Sunday, 18 May 2014

Titus Andronicus

Lucy Bailey's production of Titus Andronicus has been revived and is currently on at The Globe. What a spectacular experience, a 16th-century play sending into shock an audience brought up on Saw and Tarantino. The staging effects initially seemed straightforward, nothing remotely scary: a semi-awning over the pit, braziers, weird sounds of hammering and sawing; yet over the evening these grew into something dark and strange. William Houston was electrifying as Titus, suffering from some kind of mental pain at the outset (the soundworld of Django Bates brings this out brilliantly), drawing us into his private hell scene by scene. Superbly judged use of comedy: the use of Aemilius / Bacchus was terrific. The big lesson I got was to juxtapose comedy and savagery, which I suppose is obvious and pure Tarantino come to think of it. Indira Varma chilling as Tamora, Obi Abili charismatic as Aaron. Flora Spencer-Longhurst well-nigh unwatchably affecting as the mutilated Lavinia.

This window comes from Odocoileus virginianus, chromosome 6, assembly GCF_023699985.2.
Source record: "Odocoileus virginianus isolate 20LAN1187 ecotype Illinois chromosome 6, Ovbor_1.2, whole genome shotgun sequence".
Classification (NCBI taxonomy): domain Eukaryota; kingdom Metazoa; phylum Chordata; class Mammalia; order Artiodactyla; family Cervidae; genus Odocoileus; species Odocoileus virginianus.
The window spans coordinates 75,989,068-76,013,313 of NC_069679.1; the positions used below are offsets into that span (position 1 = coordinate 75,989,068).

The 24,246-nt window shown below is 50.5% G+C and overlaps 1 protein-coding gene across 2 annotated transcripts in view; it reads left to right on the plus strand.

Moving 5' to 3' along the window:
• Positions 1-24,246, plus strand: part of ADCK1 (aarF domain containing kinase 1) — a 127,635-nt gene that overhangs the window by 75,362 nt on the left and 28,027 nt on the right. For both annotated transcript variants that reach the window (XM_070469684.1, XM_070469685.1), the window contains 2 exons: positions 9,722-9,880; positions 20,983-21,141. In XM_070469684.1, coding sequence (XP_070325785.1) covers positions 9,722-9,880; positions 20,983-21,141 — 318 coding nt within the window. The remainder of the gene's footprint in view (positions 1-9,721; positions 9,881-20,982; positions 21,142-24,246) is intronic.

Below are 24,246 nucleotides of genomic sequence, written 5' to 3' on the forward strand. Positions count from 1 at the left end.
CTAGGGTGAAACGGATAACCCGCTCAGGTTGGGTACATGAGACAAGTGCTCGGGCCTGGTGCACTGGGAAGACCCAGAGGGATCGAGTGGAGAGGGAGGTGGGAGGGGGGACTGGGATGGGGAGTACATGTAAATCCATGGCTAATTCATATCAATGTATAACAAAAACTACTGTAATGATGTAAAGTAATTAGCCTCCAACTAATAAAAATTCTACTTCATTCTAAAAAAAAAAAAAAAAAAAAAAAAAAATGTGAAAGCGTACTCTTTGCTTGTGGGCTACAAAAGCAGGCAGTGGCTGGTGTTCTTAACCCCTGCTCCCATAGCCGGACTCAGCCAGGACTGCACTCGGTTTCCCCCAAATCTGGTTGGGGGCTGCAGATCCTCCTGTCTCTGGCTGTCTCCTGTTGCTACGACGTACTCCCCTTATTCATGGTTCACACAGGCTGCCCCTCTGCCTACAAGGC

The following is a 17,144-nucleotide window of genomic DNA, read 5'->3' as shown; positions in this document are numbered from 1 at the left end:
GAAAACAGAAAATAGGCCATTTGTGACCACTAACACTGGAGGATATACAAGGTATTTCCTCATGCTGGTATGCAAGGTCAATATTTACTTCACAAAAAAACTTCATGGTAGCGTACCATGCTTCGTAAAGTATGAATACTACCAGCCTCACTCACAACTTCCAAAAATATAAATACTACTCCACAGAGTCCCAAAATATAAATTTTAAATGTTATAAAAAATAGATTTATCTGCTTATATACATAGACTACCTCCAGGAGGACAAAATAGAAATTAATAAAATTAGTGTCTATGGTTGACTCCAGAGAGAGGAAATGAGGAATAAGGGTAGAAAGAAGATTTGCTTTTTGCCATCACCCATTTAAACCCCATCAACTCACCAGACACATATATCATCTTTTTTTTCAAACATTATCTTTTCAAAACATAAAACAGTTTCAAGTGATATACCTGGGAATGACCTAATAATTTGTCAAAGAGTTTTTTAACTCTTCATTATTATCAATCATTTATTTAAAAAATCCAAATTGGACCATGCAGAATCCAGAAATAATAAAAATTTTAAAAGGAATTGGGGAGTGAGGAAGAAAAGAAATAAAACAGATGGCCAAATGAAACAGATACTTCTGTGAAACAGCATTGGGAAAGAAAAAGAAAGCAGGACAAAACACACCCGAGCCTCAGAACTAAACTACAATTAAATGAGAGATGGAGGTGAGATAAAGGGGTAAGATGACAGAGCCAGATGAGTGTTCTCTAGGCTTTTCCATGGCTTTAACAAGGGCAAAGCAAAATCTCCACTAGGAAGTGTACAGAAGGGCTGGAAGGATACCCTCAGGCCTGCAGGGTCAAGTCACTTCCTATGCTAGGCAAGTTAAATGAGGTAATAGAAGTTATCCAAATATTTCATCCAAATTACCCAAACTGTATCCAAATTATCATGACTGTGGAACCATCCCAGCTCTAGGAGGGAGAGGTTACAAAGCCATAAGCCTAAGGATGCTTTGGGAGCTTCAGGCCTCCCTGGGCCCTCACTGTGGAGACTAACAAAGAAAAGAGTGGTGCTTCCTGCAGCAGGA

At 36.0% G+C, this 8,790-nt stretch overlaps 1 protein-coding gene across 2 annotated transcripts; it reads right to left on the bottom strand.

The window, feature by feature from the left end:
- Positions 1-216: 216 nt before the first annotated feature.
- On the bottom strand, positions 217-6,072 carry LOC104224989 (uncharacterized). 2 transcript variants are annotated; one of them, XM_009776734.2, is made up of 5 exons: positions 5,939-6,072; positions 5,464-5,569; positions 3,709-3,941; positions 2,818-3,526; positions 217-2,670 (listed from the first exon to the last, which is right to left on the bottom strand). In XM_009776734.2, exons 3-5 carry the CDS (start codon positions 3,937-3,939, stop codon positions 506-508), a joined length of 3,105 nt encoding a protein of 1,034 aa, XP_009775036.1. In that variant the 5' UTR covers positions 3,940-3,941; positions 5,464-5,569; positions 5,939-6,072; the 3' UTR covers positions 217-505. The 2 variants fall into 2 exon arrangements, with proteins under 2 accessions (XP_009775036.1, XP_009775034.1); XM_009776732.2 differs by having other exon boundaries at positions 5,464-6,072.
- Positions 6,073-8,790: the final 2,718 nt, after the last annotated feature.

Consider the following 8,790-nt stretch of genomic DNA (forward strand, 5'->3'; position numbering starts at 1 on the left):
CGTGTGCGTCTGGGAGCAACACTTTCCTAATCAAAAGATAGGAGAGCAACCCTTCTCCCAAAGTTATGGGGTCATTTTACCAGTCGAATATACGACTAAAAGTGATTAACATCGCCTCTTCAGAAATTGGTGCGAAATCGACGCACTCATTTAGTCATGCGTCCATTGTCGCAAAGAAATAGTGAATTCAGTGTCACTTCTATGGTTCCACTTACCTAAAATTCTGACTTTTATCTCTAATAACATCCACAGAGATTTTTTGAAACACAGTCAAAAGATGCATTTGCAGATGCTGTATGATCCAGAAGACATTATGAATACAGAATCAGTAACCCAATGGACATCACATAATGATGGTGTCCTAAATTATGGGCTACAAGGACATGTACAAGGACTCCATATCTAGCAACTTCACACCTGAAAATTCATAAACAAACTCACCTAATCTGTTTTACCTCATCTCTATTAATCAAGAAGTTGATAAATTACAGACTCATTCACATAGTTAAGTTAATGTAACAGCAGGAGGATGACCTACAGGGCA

Moving some actors around on scaffolds brought out the political nature of the piece, though at the cost of slowing the thing down: watching extras trundle platforms along is not very exciting. The mob chants and sudden violence around it were properly alarming, though. Effects brutally er, effective, and the vengeful slaughter of the brothers made me think nervously, I trust they've had medical advice on this ... Plenty of press stories of people fainting. I'm sorry to say I didn't see anyone keel over, though I did see a few leave, including one young lady with a hand over her mouth, and the lady next to me (thanks for sharing the blanket, by the way) was moved to shout out on the lines of 'No! What? Why?' on several occasions. Aaron's murder of the midwife is probably the most horrible thing I've seen on a stage. Great stuff. Verse well spoken (for my dodgy ear, Aaron a little soft in one spot), the whole thing stagewise a tremendous lesson in how big things can be made out of simple ideas. Fantastically convincing delivery of this piece. Would have loved to join in the elaborate curtain call more, but had to run for train. Such are the travails of the provincial pedagogue. Managed Creed, Matisse and this all in one day, though. Still in therapy.

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